What in the World is Partial Permanent Disability?
More than likely, you’re confused. Maybe you first heard the words partial permanent disability after an injured coworker returned to the job. Permanent disability sounds so final. So, how is it that someone can come back to work after receiving an award for partial permanent disability?
In the back of your mind, you’re somewhat questioning the integrity of your work buddy. Yes, you did see him fall and break his arm while walking on the slippery floor in the showroom. In fact, you even noticed one of his bones sticking out after his accident. You certainly don’t question that your co-worker was injured on the job. But, how does a broken arm mean permanent disability?
The explanation is simpler than you might think. Under New Jersey workers’ compensation laws, there are two types of permanent disability. The confusion comes in understanding the differences between partial permanent disability and total permanent benefits.
Total permanent disability means that an injured worker’s incapacitation will prevent him from returning to employment. The amount of benefits is configured based on the year of the accident. So, once again – what in the world is partial permanent disability?
Understanding Partial Permanent Disability
When an injured worker receives an award for partial permanent disability, it means a work accident left them with a long-lasting condition. As a result of the harm, they have suffered some loss of function. New Jersey workers’ compensation laws acknowledge the issue and provide monetary allowances.
Take our example with the gentleman who broke his arm. It was a serious injury – he needed surgery to set the fractured bone. He wore a cast for a long time and then attended several physical therapy sessions. Ultimately, he was deemed to have reached maximum medical improvement (MMI.) However, a medical release does not mean that permanent damage wasn’t a result of the accident.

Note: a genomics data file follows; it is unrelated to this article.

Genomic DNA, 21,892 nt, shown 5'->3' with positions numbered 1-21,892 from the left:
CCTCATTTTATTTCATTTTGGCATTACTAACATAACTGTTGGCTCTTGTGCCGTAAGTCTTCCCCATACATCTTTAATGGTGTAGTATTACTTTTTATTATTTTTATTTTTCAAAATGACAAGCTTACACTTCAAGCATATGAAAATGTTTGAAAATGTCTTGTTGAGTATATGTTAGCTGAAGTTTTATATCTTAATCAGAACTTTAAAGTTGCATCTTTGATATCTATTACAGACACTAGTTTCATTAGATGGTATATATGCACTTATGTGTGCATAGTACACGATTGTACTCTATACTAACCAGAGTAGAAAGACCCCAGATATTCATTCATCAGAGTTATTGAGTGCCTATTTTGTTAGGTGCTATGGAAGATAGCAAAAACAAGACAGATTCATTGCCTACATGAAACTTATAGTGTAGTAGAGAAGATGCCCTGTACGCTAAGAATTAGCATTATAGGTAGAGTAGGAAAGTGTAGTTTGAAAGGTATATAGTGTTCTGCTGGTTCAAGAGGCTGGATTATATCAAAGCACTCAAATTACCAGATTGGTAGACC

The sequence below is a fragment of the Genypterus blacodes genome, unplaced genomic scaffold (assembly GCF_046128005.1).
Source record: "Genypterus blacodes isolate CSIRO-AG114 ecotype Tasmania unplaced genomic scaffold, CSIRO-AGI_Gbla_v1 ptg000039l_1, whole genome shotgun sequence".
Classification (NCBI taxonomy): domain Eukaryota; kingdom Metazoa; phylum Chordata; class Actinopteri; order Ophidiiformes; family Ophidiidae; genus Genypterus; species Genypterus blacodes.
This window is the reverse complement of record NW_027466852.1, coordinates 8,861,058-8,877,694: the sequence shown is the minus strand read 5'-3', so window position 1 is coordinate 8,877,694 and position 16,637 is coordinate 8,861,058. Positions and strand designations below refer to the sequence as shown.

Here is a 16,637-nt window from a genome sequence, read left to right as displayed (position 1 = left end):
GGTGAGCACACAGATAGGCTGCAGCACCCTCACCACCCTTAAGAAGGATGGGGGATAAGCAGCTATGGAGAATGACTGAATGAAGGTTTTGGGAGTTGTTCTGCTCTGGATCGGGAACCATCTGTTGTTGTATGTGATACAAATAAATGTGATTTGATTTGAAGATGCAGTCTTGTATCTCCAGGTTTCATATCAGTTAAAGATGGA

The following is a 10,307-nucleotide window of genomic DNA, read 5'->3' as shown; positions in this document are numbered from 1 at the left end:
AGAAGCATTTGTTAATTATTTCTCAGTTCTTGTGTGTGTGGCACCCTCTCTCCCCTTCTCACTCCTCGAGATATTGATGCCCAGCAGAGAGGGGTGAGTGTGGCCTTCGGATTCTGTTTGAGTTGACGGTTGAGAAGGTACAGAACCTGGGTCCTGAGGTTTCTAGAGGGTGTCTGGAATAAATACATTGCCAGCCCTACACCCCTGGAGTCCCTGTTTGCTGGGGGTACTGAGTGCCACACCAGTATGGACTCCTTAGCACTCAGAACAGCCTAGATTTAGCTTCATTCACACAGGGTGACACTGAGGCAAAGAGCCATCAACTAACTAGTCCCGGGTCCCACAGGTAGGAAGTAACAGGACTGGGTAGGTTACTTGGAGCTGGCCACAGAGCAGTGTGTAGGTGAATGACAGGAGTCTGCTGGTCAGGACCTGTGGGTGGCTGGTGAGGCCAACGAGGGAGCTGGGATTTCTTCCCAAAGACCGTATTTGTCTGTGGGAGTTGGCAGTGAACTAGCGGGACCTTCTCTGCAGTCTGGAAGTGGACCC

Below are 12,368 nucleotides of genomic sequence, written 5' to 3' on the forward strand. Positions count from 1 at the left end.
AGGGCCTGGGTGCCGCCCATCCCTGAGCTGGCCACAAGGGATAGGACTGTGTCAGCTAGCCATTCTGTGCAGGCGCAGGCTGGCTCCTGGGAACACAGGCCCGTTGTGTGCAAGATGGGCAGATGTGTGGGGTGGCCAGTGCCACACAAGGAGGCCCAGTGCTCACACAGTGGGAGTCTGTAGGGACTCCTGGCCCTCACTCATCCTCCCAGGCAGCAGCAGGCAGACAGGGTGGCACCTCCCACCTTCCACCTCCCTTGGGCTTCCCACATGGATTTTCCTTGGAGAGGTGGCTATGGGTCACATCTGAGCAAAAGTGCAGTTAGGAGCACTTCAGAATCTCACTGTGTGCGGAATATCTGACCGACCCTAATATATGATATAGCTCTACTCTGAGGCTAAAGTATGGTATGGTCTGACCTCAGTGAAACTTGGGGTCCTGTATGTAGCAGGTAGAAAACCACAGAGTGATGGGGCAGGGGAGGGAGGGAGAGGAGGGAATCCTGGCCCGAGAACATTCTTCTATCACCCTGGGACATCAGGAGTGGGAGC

Any type of injury can have long-term residual effects. For some, broken bones can mean a lifetime of stiffness and achiness. For others, there may be an inability to lift items over a specific weight. Arthritis can set in as a result of a traumatic injury.
The bottom line is that the court may find you eligible for an award of partial permanent disability even though you are still well enough to go back to your old job.
Determining Partial Permanent Disability Benefits
You should know that insurance companies are not required to offer partial (or total) permanent disability benefits voluntarily. Some claimants are content with receiving income while they are out, also known as temporary disability benefits. Of course, there is also an expectation that the workers’ compensation carrier will pay the associated medical bills.
That said, it is extremely important to consult with an experienced workers’ compensation attorney concerning your eligibility for any type of permanent disability benefits. Your legal counsel can also make sure you are receiving the proper amounts for temporary disability – and medical care.
The process for determining partial permanent disability starts after your release from medical care. Your attorney and the insurance company will both arrange for independent medical exams. This means meeting with a doctor for the sheer purpose of estimating your percentage of disability.
Your lawyer and the attorney for your employer will attempt to negotiate your award for partial permanent disability. They will use both doctors’ reports to come up with what seems like a fair number. Partial permanent disability awards are based on the year of your accident.
Why is the year so important? The Schedule of Disabilities comes out on an annual basis and lists impairment to various body parts. For example, according to the 2018 schedule, someone who suffered a 25% loss of function of an arm, would be entitled to $19,882.50.
In the final stages, your case will be assigned to a compensation judge who will review the proposed figures. Additionally, you will be required to testify concerning the changes your injury has made in your life.